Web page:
While server virtualization has been available as a tool for companies to consolidate their IT footprint for many years, there has not been widespread adoption of the technology until the last few. However, many smaller companies are finding it difficult to know where to start when it comes to properly designing, maintaining and optimizing their IT infrastructures when they adopt it. There is an abundance of information on how to achieve these goals for larger data centers, but very little guidance for small to medium-sized businesses (SMBs). Proper guidance is even more critical for SMBs because they have fewer resources and experience to appropriately design and manage their IT infrastructure. Furthermore, an SMB’s IT infrastructure is not only their connection to data in the cloud, but also a critical part of business continuity and success.
This post will discuss common issues SMBs face as they strive to achieve energy efficiency and maximize operations in their wiring closets and server rooms, as well as suggest solutions and best practices for helping overcome these challenges.
Challenge 1: Protecting and organizing consolidated, virtualized servers and networking gear
SMBs that have virtualized part or all of their servers and processes have taken a key step to making their IT infrastructure more efficient, but post-virtualized physical equipment, while there is less of it, is even more critical than ever before and in need of protection. Furthermore, organizing IT equipment in one place can lead to complications with availability.
Solution: SMBs can ensure critical servers operate in the right environmental conditions via rack enclosures properly designed for servers and networking environments. This type of enclosure features capabilities including cable management and power distribution, enabling better organization, mitigating human error when troubleshooting, and helping to isolate hot and cold air streams. SMBs should also maintain availability of on-site equipment by protecting it from power outages, physical, environmental and security threats with Power Distribution Units (PDU) and Uninterruptible Power Supply (UPS). Some types of PDUs enable customizable power control and active monitoring to restrict unauthorized use of individual outlets and avoid circuit overload. UPS systems provide runtime when utility power fails, keeping critical computing and connection equipment operational.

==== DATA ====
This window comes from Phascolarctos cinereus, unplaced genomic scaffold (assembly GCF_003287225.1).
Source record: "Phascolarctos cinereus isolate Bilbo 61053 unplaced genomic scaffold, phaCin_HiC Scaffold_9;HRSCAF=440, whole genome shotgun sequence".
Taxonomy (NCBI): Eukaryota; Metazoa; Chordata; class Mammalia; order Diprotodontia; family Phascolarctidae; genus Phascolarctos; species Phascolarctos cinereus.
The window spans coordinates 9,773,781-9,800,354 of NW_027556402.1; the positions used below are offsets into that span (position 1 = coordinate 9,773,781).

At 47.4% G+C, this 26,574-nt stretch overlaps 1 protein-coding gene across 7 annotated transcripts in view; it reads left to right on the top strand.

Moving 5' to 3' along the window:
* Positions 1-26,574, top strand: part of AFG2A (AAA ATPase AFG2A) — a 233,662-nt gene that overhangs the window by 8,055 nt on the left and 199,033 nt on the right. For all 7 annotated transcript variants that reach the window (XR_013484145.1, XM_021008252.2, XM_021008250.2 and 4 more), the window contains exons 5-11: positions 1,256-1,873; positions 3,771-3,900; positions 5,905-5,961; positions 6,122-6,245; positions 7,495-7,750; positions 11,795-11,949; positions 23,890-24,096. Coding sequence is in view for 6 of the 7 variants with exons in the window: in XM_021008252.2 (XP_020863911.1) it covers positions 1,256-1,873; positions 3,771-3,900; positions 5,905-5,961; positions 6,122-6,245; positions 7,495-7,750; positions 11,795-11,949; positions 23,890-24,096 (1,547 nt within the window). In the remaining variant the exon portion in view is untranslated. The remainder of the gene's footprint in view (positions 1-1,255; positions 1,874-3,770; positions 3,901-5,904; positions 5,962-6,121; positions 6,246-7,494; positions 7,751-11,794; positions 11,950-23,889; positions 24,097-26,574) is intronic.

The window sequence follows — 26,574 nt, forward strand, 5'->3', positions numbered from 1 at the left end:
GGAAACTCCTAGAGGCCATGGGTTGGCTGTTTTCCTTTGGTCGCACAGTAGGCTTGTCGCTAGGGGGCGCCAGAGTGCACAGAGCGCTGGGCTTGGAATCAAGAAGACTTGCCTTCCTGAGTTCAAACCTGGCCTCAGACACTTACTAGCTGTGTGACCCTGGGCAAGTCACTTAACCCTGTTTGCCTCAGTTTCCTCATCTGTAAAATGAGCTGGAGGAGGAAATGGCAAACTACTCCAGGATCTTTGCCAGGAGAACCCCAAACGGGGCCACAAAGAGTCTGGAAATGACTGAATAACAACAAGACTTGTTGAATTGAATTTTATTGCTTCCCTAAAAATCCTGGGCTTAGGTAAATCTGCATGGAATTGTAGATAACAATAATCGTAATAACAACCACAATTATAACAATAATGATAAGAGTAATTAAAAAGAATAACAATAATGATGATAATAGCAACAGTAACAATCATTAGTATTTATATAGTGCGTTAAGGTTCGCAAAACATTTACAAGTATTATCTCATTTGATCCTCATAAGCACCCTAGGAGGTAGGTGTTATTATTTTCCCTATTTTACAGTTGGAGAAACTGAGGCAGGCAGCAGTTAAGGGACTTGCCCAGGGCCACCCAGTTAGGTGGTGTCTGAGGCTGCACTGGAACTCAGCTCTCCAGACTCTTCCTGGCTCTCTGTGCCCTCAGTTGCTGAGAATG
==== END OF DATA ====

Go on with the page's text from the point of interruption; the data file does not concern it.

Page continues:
Challenge 2: Safely shutting down virtual servers
Virtual environments are becoming easier to implement and manage, but they still rely on critical power and cooling support from IT infrastructure that can be susceptible to power outages.
Solution: Ideally, any IT installation will use either a generator or extended battery packs with the UPSs to maximize run time to ride through a prolonged blackout. However, if neither solution is available, safe shutdown software and preconfigured equipment, such as UPS or PDU systems, can be extremely useful in protecting servers, applications, and data from corruption. Look for solutions with remote management capabilities and proactive notifications and warnings on power issues, outages, and battery life.
Challenge 3: Deploying IT and networking equipment outside of a dedicated IT space
Non-dedicated IT spaces, which many SMBs use for their IT equipment, can suffer from a lack of available space for new IT deployments.